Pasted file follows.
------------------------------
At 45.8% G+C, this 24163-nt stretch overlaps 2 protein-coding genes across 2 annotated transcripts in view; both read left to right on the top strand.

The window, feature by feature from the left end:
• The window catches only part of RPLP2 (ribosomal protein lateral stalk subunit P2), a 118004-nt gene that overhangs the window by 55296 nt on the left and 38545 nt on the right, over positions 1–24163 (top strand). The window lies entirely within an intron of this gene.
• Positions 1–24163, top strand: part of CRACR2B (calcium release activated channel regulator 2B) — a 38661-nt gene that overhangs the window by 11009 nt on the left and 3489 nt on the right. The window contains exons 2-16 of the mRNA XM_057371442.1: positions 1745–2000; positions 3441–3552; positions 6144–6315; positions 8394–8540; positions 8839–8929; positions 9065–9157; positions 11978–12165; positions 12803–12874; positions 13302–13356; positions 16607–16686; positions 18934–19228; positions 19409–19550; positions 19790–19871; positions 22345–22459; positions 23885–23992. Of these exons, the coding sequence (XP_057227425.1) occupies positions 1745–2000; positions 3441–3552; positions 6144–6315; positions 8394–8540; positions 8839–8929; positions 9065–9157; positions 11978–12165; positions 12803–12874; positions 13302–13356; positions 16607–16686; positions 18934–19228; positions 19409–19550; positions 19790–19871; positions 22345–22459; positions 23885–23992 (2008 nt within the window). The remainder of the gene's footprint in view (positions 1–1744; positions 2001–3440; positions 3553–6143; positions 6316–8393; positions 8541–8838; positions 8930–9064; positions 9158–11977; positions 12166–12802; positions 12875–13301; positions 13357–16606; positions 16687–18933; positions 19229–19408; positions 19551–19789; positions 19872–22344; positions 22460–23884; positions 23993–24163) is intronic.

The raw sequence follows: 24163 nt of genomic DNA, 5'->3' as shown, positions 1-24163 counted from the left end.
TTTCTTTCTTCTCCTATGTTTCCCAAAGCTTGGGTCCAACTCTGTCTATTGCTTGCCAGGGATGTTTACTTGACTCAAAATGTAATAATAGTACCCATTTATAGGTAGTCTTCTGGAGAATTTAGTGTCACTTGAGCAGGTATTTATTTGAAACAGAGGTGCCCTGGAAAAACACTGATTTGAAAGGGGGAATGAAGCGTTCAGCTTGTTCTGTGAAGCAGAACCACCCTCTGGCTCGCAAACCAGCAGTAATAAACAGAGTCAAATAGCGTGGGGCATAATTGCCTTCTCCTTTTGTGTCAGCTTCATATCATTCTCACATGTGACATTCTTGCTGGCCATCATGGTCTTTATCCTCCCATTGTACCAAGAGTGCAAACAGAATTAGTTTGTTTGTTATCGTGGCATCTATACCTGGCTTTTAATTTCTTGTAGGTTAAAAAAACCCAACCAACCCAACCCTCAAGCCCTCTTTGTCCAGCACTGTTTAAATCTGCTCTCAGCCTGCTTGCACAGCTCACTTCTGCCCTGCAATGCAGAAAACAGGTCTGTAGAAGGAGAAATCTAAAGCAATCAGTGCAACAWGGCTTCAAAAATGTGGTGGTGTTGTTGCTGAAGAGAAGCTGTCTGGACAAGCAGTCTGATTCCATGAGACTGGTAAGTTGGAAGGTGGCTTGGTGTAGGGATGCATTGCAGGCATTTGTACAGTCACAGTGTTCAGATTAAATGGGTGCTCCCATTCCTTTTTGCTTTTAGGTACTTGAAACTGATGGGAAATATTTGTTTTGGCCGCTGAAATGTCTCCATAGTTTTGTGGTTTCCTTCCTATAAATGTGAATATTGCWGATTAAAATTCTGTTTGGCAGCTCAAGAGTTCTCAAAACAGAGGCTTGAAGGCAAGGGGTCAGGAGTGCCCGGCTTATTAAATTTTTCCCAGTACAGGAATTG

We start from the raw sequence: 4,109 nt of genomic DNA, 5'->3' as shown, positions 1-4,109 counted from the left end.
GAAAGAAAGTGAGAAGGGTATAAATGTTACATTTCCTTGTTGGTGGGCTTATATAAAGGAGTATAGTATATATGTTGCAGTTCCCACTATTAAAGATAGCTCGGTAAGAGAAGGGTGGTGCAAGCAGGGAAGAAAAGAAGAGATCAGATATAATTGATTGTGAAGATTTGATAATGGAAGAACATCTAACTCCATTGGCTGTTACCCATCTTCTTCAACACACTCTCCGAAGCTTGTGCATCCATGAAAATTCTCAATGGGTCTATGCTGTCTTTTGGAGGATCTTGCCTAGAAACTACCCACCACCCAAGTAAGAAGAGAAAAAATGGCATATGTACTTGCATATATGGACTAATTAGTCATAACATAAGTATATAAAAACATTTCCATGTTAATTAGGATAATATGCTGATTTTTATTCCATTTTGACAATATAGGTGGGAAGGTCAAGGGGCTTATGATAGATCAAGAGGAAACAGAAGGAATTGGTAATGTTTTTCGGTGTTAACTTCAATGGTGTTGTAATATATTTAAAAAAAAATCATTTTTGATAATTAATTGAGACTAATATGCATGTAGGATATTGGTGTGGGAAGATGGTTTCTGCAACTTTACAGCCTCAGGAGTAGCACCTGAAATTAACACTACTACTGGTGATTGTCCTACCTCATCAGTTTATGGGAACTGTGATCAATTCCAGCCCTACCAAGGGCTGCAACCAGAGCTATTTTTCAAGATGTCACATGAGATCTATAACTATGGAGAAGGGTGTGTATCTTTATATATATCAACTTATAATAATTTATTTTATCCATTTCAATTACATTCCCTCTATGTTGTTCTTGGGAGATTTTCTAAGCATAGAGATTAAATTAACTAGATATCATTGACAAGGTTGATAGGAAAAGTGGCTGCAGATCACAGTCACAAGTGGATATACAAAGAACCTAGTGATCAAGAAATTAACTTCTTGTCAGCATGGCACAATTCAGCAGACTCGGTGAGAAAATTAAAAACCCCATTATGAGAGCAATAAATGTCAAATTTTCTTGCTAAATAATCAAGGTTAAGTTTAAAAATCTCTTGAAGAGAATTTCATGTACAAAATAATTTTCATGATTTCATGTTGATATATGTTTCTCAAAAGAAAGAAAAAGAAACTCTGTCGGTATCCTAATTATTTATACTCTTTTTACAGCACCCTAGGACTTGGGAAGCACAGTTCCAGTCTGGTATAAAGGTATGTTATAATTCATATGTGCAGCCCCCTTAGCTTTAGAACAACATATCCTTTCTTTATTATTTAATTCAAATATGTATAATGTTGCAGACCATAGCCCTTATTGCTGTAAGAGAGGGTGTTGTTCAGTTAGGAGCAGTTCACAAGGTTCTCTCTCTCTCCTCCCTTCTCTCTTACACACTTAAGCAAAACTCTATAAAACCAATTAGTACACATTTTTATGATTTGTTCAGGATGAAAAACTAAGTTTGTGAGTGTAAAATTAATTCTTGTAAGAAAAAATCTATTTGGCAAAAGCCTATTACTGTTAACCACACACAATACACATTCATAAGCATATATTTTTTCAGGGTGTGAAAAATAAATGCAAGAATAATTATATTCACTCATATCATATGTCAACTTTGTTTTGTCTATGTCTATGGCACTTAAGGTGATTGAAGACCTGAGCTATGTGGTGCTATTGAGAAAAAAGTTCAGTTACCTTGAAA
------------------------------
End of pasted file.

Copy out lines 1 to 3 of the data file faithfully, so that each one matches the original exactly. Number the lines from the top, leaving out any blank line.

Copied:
At 45.8% G+C, this 24163-nt stretch overlaps 2 protein-coding genes across 2 annotated transcripts in view; both read left to right on the top strand.

The window, feature by feature from the left end:
• The window catches only part of RPLP2 (ribosomal protein lateral stalk subunit P2), a 118004-nt gene that overhangs the window by 55296 nt on the left and 38545 nt on the right, over positions 1–24163 (top strand). The window lies entirely within an intron of this gene.